EcoBlitz Protocol

Before Arriving to the Site

1. Get Ready to Use iNaturalist

2. Get ready to use Marine Debris Tracker

3. Prepare your students to think like a biologist/archaeologist with the Pre-Blitz Discussion Guide.

At the Site

1. Choose an area that your class will survey in both the BioBlitz and the TrashBlitz.

While the specific size of the area is not important, it is important that you measure its size (in ft2 or m2) and perform both Blitzes within the same area.

2. Mark the boundaries of the area with flags or sticks in the ground.

Measure the sides of the space, perhaps with a pre-measured string, and compute its area.

3. Plan to spend the same amount of time surveying trash and surveying biodiversity.

Teacher Tips:

Divvying up data collection

Students will collect two sets of data in the same area for the same amount of time. You may wish to have them focus on wildlife first and then return to the same area to collect data about trash in another session. Or you can have students work in groups; some students focus on wildlife while others focus on trash.

Think about how you want to have students collect data. Are students in pairs? In a small group? How will you handle getting and uploading photos? Each group will have a device? An adult? In the moment or will it be done back in the classroom?

You may want to systematically survey a location. This can be done by marking the boundaries of the area of interest, and then walking across it in a predetermined pattern from one side to the other.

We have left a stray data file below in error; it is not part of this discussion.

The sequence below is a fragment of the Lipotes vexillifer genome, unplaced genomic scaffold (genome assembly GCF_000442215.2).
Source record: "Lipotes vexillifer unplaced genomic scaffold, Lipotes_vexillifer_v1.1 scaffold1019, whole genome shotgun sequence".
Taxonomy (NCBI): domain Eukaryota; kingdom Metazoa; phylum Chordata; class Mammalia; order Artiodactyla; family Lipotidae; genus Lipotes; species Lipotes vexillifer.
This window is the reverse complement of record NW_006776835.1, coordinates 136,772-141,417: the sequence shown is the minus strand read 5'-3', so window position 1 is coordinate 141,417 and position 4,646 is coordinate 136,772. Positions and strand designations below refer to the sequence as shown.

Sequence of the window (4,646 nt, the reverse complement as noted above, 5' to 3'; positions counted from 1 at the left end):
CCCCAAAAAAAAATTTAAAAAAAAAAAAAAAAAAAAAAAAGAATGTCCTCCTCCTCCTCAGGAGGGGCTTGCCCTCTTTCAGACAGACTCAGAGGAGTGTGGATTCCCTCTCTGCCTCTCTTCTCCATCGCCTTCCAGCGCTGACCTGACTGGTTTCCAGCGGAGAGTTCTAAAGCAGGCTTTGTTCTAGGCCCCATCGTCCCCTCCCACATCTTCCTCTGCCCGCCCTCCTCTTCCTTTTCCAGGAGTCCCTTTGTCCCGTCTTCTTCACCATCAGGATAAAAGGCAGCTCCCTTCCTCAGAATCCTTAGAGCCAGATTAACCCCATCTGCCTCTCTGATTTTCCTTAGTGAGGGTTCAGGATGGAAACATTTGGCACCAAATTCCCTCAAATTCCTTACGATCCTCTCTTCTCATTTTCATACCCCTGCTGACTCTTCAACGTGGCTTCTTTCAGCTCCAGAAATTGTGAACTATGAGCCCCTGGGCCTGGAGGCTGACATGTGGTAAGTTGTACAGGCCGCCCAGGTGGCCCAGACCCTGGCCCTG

Tips From Previous Teachers Participants

  • “We did both blitzes in one chunk of time with a reflection midway through.”

  • “For PK-1, the protocol is a bit different. Our explorer recommended crouching down and making a circle with your hands and slowly going over an area. We practiced this before the actual Blitz. Since my class didn’t have 1:1 technology, we front loaded by going to the garden to first identify some plants and choose what we wanted pictures of (otherwise it would get crazy). I had them make a garden book and drawings what they wanted to take pictures of. During the actual Blitz, we went to the garden with our books. The explorer and myself had iPhones. We each took a group of students. The students then showed us what was in their book and we took pics of plants with the iPhones. I think it needs to be controlled like this for younger grades.”

  • “For the trash survey, we practiced the technique of crouching down and making a circle in the front grass by the class. The explorer and I each had clipboards. The students went to the area and got on hands and knees to search. When they found something, then came up to one of us and told us if it’s paper, plastic etc. Then we check it off, then they throw it away. Again, it was important for it to be controlled. I could have given them the sheets to do independently, but I know most of them would’ve miscounted."

  • "To do the Bioblitz and the TrashBlitz in the same area, it helps to break students into groups and cover the area doing the BioBlitz first to avoid disturbing of animals that might be scared by excited people. Be careful of sharp metal or glass - let adults retrieve the sharp litter."

BioBlitz Tips